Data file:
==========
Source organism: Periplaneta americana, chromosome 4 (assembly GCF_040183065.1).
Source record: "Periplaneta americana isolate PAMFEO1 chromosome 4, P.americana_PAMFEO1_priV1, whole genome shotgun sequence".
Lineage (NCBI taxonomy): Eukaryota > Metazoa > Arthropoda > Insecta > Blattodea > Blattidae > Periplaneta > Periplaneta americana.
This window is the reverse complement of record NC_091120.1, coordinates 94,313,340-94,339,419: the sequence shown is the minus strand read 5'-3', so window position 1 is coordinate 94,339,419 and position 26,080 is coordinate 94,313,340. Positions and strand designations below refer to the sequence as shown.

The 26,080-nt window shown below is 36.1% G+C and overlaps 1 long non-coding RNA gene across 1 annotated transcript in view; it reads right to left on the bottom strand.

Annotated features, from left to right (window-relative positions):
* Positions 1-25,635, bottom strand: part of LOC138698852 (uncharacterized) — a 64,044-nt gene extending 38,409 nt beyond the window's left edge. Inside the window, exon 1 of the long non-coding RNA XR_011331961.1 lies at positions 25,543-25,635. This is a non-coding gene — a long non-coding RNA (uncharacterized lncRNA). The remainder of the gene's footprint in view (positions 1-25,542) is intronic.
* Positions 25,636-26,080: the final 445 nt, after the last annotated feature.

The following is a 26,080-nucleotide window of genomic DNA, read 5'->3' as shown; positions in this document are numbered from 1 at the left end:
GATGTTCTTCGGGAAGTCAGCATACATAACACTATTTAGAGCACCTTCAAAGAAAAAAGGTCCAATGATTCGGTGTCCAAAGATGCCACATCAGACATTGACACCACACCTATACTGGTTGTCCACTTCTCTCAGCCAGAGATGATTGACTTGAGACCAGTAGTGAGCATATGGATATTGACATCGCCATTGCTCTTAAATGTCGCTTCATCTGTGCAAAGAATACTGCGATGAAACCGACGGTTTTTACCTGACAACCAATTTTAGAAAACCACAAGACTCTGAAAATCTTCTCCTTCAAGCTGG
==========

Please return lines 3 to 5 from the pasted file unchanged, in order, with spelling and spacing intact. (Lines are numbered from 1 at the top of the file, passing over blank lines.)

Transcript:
Lineage (NCBI taxonomy): Eukaryota > Metazoa > Arthropoda > Insecta > Blattodea > Blattidae > Periplaneta > Periplaneta americana.
This window is the reverse complement of record NC_091120.1, coordinates 94,313,340-94,339,419: the sequence shown is the minus strand read 5'-3', so window position 1 is coordinate 94,339,419 and position 26,080 is coordinate 94,313,340. Positions and strand designations below refer to the sequence as shown.

The 26,080-nt window shown below is 36.1% G+C and overlaps 1 long non-coding RNA gene across 1 annotated transcript in view; it reads right to left on the bottom strand.